Nov 15, 2022 - News

Texas' tallest tower slated for Austin

A rendering of the Wilson Tower, looming over downtown Austin.

A view south with a rendering of the planned Wilson Tower, slated for Fifth and Trinity. To get a sense of how super-tall it'll feel, check out the Frost Bank Tower on the right. Rendering courtesy HKS via Wilson Capital

Austin's super-tower arms race has a new entrant.

Driving the news: Austin-based real estate developer Wilson Capital announced plans Monday for Wilson Tower, an 80-story apartment building at 410 E. Fifth St.

  • At 1,035 feet, it will be the tallest tower in Texas upon completion, per Austin Towers — besting the Waterline, under construction on Red River Street, by a baker's dozen.

Why it matters: Austin is the new Gotham.

  • Once upon a time — circa 1890 — the Capitol building towered over Austin's low-slung saloons and mule-drawn trolleys running up and down muddy ruts. Now, it's dwarfed by gleaming towers of glass and steel, with Teslas whizzing about.

What they're saying: "We believe it is important to add intentionally designed density along the city's transit corridors to accommodate the unprecedented level of population growth Austin is experiencing," Taylor Wilson, founder and president of Wilson Capital, said in a statement.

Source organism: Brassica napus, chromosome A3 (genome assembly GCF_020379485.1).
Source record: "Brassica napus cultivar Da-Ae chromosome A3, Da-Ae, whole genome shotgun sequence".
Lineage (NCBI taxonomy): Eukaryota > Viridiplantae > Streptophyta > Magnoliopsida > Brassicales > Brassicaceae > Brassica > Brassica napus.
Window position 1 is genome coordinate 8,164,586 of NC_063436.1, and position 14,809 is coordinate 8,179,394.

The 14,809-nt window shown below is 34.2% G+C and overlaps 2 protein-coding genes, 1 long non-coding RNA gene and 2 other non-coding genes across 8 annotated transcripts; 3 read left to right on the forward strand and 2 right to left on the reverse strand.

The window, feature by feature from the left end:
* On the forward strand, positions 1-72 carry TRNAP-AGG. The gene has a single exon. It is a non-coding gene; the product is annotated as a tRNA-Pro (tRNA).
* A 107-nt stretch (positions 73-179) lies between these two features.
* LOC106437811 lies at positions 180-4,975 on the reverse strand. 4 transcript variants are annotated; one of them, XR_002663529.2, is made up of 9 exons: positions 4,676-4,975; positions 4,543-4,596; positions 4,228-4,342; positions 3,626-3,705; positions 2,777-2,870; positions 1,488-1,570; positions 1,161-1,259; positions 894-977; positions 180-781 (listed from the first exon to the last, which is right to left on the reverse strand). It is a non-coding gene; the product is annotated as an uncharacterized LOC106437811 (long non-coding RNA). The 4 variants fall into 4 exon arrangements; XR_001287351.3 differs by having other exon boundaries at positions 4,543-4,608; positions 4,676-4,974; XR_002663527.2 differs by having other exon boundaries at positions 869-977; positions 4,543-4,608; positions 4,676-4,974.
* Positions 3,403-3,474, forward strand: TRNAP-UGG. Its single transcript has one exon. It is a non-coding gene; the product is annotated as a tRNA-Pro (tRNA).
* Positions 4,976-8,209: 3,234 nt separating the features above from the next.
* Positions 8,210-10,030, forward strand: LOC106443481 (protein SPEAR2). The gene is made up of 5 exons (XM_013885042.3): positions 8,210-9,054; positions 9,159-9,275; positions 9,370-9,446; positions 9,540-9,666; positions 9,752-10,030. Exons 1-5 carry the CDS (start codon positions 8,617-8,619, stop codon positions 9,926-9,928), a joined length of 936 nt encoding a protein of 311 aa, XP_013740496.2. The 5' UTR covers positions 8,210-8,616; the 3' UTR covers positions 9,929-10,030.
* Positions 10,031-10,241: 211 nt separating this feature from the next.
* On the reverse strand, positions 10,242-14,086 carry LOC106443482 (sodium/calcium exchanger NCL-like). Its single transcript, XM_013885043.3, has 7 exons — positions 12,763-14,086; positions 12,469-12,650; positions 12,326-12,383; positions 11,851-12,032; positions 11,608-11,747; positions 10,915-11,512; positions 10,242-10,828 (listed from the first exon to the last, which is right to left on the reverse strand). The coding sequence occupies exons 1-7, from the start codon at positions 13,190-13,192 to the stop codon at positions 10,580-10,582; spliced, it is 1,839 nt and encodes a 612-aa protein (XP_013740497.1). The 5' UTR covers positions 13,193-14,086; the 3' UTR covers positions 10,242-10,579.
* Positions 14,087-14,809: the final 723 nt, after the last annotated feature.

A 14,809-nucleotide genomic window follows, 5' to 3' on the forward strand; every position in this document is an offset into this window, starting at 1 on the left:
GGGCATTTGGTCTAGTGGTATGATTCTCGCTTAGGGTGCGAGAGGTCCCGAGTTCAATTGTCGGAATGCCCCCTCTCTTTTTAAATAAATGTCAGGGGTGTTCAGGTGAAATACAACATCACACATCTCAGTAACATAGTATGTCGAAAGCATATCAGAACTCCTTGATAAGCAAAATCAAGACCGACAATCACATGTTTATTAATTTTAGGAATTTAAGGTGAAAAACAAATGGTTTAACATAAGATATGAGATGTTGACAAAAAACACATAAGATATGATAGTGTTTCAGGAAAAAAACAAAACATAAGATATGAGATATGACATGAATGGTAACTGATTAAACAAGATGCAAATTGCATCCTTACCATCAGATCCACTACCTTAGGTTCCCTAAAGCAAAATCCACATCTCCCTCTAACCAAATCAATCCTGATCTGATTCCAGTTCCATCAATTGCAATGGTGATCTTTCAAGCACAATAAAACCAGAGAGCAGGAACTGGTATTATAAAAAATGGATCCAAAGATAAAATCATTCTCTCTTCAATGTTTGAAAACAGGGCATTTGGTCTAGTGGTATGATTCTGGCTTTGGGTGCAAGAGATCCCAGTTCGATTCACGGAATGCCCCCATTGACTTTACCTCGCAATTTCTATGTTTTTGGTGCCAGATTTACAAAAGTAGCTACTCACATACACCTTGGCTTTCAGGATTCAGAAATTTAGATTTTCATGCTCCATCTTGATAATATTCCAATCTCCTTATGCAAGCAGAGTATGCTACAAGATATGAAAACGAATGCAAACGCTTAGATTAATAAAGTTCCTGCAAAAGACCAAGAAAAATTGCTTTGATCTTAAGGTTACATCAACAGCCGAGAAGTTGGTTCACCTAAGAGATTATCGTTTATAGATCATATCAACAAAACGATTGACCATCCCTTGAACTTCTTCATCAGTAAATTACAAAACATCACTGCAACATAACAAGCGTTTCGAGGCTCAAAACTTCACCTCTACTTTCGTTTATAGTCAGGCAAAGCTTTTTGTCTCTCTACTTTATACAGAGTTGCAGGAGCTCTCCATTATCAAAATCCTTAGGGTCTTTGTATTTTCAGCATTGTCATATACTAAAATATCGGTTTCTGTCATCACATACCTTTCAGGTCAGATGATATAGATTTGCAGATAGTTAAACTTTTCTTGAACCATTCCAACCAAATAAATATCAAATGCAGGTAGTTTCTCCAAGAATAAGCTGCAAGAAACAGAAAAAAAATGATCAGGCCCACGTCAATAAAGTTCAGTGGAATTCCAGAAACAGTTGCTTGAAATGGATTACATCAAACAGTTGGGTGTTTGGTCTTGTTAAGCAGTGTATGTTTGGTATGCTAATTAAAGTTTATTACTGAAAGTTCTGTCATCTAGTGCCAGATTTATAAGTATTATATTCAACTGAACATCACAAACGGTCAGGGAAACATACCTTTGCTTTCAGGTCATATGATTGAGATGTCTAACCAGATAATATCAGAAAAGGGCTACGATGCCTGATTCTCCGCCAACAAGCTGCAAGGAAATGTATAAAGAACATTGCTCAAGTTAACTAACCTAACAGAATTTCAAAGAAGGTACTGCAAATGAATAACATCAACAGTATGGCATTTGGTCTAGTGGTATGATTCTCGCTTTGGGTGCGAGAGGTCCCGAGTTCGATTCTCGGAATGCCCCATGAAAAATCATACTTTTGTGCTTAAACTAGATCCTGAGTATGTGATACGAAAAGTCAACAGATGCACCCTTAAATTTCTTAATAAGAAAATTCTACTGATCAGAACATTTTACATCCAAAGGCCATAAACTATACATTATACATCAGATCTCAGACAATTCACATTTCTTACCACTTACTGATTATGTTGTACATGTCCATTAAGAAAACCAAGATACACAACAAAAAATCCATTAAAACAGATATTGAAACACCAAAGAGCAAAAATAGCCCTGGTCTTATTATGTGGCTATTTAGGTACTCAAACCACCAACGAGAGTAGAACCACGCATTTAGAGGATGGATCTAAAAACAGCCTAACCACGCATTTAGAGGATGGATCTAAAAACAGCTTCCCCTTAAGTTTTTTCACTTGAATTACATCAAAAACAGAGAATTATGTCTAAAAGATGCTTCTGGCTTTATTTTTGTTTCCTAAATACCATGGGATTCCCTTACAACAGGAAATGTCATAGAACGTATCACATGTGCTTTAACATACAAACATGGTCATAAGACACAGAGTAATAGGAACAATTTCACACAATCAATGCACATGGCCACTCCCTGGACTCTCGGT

Details: The 450 units will lease at market rate and the tower will include a pool deck and movie theater.

  • Units will range from 471 to 3,768 square feet, and the building will have eight floors of parking, per a company spokesperson.
  • The current average rental rate downtown is $3,200 a month for a 935-square-foot unit, real estate consultant Charles Heimsath of Capitol Market Research tells Axios.
  • Designed by HKS Austin, the building will be sheathed in a brise soleil — a sun-shading structure — to provide protection from the hot Texas sun.

Sign of the times: A floor will be dedicated to pets with a pet playroom, grooming center and dog run.

Reality check: The building may not break ground for at least six months, Heimsath said, given the permitting process — with the actual opening likely years away.

The bottom line: Even during a turbulent economic moment nationally — with tech firms key to Central Texas' growth battening down the hatches — builders continue to bet big on Austin.


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